Kodiak Robotics’ self-driving trucks are now making fully autonomous 200-plus-mile freight runs, the company revealed.
Founded in 2018, Kodiak carried its first commercial load in 2019. Now the autonomous vehicle (AV) startup’s trucks are making “disengage-free” highway trips, meaning journeys where the safety driver never disengaged the self-driving system to manually take control.
Kodiak’s trucks navigated the entire highway portion of their route—205 miles of Texas highway from Dallas to Houston—for the first time in December. These trips included one entire disengage-free day, with two back-to-back round trips between Dallas and Houston, during the day and at night. These are the first fully autonomous deliveries in Texas history, Andreas Wendel, Kodiak Robotics’ vice president of engineering, said in a statement.
These deliveries reflect “that we’re increasingly able to handle the full range of highway driving scenarios, from easy stuff like the open road and lane changes, to tough challenges like vehicles on the shoulder, merges and of course complicated construction zones,” Wendel said.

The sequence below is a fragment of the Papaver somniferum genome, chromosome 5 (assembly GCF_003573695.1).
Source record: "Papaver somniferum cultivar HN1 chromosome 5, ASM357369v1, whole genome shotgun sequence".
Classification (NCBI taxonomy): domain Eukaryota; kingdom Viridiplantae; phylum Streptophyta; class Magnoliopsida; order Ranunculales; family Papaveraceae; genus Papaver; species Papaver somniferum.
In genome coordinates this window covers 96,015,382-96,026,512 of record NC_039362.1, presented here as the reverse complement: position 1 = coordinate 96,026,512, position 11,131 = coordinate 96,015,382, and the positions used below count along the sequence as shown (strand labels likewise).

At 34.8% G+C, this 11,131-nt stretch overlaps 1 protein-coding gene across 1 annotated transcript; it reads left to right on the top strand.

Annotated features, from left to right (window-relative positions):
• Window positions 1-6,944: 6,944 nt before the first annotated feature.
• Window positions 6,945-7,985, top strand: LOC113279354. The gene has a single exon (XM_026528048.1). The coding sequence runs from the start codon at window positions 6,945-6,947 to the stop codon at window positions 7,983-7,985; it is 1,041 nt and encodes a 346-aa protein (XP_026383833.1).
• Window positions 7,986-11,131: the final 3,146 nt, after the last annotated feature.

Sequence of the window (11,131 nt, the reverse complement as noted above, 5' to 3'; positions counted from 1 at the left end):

“Many think AV development is like training for a marathon—first you take a run around the block, then that block turns into a mile, then 10, and eventually after enough training, you can run the whole thing,” Wendel said. “But AV development is actually more like training for an ironman triathlon—a self-driving system needs to do a lot of things well, from negotiating heavy traffic to navigating construction zones. Just as running a marathon in record time doesn’t do you any good if you can’t swim, logging hundreds of thousands of test miles doesn’t do you any good if you have to drive every construction zone manually.”
Kodiak’s strategies for long-haul trucking include staying away from real-time kinematic (RTK)-based GPS positioning, which Wendel noted is powerful, “but it can be finicky in bad weather or in remote locations, so you cannot rely on it to safely deploy an actual driverless product.
“Furthermore,” she maintained, “the hardware is too expensive to scale.”
In addition, instead of relying on high-definition maps, which “are great until a construction zone opens up and the map changes,” Kodiak employed a low-definition mapping system, “designed for over-the-air updates in case of lane closures or construction,” Wendel explained.
All in all, “we navigated a major commercial freight lane, through a complex mix of urban and rural highways, open road, traffic and construction zones,” Wendel said. “In other words, we can run, bike and swim, with poise.”